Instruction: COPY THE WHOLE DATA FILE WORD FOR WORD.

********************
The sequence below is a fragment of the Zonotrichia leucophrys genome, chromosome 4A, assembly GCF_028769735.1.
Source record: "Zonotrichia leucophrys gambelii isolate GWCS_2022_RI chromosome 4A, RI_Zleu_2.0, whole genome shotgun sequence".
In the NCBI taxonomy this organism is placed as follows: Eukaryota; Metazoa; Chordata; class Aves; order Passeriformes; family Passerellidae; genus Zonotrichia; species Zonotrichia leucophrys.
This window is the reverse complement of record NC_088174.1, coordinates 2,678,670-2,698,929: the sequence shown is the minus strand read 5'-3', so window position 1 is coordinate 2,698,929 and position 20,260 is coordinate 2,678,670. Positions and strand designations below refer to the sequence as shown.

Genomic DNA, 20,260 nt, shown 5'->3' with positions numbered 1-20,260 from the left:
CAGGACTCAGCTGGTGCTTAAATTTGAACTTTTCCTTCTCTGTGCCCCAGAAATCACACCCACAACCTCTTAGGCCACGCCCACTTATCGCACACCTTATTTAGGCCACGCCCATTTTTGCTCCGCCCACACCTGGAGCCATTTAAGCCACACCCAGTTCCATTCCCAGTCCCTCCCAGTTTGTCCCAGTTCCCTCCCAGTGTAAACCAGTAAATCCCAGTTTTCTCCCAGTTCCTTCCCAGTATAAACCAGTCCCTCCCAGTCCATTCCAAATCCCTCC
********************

The sequence below is a fragment of the Zonotrichia leucophrys genome, chromosome 4A, assembly GCF_028769735.1.
Source record: "Zonotrichia leucophrys gambelii isolate GWCS_2022_RI chromosome 4A, RI_Zleu_2.0, whole genome shotgun sequence".
In the NCBI taxonomy this organism is placed as follows: Eukaryota; Metazoa; Chordata; class Aves; order Passeriformes; family Passerellidae; genus Zonotrichia; species Zonotrichia leucophrys.
This window is the reverse complement of record NC_088174.1, coordinates 2,678,670-2,698,929: the sequence shown is the minus strand read 5'-3', so window position 1 is coordinate 2,698,929 and position 20,260 is coordinate 2,678,670. Positions and strand designations below refer to the sequence as shown.

Genomic DNA, 20,260 nt, shown 5'->3' with positions numbered 1-20,260 from the left:
CAGGACTCAGCTGGTGCTTAAATTTGAACTTTTCCTTCTCTGTGCCCCAGAAATCACACCCACAACCTCTTAGGCCACGCCCACTTATCGCACACCTTATTTAGGCCACGCCCATTTTTGCTCCGCCCACACCTGGAGCCATTTAAGCCACACCCAGTTCCATTCCCAGTCCCTCCCAGTTTGTCCCAGTTCCCTCCCAGTGTAAACCAGTAAATCCCAGTTTTCTCCCAGTTCCTTCCCAGTATAAACCAGTCCCTCCCAGTCCATTCCAAATCCCTCC